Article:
Dutch navigation firm TomTom said on Tuesday it had lost a contract with carmaker Volvo, overshadowing a forecast-beating earnings report to knock shares as much as 9% lower.

The company said the contract to provide location and navigation services to Volvo, which was announced in 2016, had been ended before it was due to go into force in 2019.

That fed into fears of critics who said a deal Google made last month with Renault, another TomTom customer, meant the company risked being relegated to third place in its main market, with lower margins.

Volvo could not immediately be reached for comment on the contract. ING analysts said in a trading note that they believe the Swedish carmaker had switched to Google, rather than the current leading player in the navigation market, HERE.

“Now that Google is making inroads, the mapping business has become a three-player market with TomTom, HERE and Google, which is clearly less attractive for TomTom than the two-player market it was before,” they said.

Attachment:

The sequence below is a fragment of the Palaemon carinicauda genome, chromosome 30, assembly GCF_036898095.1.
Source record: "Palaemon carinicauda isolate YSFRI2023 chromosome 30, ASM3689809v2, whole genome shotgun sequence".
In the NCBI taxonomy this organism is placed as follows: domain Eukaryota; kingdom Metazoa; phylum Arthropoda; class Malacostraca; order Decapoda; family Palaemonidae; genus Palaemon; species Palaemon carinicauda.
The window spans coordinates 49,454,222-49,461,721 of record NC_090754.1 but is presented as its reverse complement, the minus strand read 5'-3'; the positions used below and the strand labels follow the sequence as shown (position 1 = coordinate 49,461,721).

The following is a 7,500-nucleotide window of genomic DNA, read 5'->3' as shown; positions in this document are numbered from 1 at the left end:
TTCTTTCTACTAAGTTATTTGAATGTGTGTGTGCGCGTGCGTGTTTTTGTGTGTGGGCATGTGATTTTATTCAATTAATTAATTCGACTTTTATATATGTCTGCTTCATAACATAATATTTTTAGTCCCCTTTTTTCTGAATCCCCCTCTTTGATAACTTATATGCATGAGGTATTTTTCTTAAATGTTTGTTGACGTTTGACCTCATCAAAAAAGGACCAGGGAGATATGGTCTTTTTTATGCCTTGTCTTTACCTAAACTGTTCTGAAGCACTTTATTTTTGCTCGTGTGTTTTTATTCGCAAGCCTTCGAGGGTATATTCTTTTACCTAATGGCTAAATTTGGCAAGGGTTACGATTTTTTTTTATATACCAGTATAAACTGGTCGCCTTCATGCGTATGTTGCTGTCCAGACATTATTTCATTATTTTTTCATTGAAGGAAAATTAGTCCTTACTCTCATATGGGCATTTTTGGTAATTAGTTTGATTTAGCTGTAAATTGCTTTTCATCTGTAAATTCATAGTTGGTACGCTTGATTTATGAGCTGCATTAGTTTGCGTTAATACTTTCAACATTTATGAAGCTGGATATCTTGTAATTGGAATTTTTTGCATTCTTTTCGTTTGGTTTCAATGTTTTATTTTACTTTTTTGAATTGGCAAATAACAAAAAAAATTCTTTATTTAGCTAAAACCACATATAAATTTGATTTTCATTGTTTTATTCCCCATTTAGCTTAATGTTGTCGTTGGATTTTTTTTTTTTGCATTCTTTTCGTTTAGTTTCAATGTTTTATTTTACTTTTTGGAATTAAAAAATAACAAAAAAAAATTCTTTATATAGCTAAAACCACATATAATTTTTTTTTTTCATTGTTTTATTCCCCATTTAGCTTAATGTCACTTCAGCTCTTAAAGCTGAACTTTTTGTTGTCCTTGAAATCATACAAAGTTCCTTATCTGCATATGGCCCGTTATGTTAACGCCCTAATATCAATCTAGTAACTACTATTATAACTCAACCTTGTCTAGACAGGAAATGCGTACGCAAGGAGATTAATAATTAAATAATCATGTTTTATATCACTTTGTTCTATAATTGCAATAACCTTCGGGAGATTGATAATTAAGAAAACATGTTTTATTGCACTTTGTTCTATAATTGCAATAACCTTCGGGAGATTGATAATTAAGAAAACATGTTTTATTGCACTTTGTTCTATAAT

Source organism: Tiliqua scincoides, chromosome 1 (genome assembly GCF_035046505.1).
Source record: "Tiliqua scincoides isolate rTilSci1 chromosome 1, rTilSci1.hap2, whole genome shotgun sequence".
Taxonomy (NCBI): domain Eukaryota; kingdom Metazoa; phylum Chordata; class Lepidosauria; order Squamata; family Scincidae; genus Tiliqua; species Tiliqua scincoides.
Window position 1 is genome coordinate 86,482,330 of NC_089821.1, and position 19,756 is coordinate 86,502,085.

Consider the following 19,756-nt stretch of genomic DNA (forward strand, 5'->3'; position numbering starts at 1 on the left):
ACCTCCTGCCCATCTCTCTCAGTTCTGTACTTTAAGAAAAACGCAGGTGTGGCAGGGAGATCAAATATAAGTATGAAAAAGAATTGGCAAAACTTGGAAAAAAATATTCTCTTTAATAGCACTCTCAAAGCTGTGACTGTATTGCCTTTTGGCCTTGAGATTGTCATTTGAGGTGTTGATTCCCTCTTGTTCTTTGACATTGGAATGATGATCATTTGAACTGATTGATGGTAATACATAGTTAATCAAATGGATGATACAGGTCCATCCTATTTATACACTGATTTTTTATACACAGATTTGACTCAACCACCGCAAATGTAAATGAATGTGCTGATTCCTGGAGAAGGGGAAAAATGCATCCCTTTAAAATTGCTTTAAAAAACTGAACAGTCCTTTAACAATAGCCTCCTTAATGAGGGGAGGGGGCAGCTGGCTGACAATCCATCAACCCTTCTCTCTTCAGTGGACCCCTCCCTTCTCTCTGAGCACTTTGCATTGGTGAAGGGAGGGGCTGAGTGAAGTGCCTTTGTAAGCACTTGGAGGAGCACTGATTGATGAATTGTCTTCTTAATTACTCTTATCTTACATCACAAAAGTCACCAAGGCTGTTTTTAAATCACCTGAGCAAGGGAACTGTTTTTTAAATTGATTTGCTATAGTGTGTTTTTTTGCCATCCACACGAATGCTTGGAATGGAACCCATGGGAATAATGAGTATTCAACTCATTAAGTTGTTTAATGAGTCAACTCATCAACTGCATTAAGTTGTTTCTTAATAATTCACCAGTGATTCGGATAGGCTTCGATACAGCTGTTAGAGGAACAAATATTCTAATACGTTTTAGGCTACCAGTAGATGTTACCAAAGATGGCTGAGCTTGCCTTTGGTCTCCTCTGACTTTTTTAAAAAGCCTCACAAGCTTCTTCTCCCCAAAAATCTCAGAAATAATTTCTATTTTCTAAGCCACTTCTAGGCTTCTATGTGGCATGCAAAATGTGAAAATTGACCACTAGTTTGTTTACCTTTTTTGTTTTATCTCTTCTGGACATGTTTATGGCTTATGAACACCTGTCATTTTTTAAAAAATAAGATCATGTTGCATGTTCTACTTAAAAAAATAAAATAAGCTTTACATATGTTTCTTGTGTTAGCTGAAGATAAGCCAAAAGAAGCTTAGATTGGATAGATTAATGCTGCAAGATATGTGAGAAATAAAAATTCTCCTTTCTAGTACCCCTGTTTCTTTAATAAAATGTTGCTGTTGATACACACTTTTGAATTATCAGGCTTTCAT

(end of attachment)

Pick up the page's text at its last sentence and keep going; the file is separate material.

TomTom shares lost a quarter of their value in one day on Sept. 18 after Google announced a far-reaching supply deal with a group of carmakers including Renault, Nissan and Mitsubishi.

Though the Volvo news knocked shares lower, TomTom reported better than expected third-quarter results on Tuesday, with core earnings rising to 62.4 million euros from 35.5 million euros a year earlier.

A company-compiled consensus had seen earnings for the quarter before interest, taxes, depreciation and amortization at 41 million euros.

Group sales were fractionally higher at 220 million euros, from 219 million euros in the third quarter of 2017.

While sales of the company’s traditional satnav devices continued to fall, that was offset by sales to carmakers and map licensing to customers Apple and Uber.

The company also raised its full-year revenue outlook to 850 million euros from 825 million euros.

TomTom this month announced plans to sell its fleet management business, saying it would instead focus its energy on making digital maps used in highly automated driving — the business on which it has pinned its future.

It said it has seen “strong interest” for the fleet subsidiary, valued at roughly 700 million euros.

Chief executive and co-founder Harold Goddijn said recent new deals with Peugeot and BMW showed the viability of the company’s products.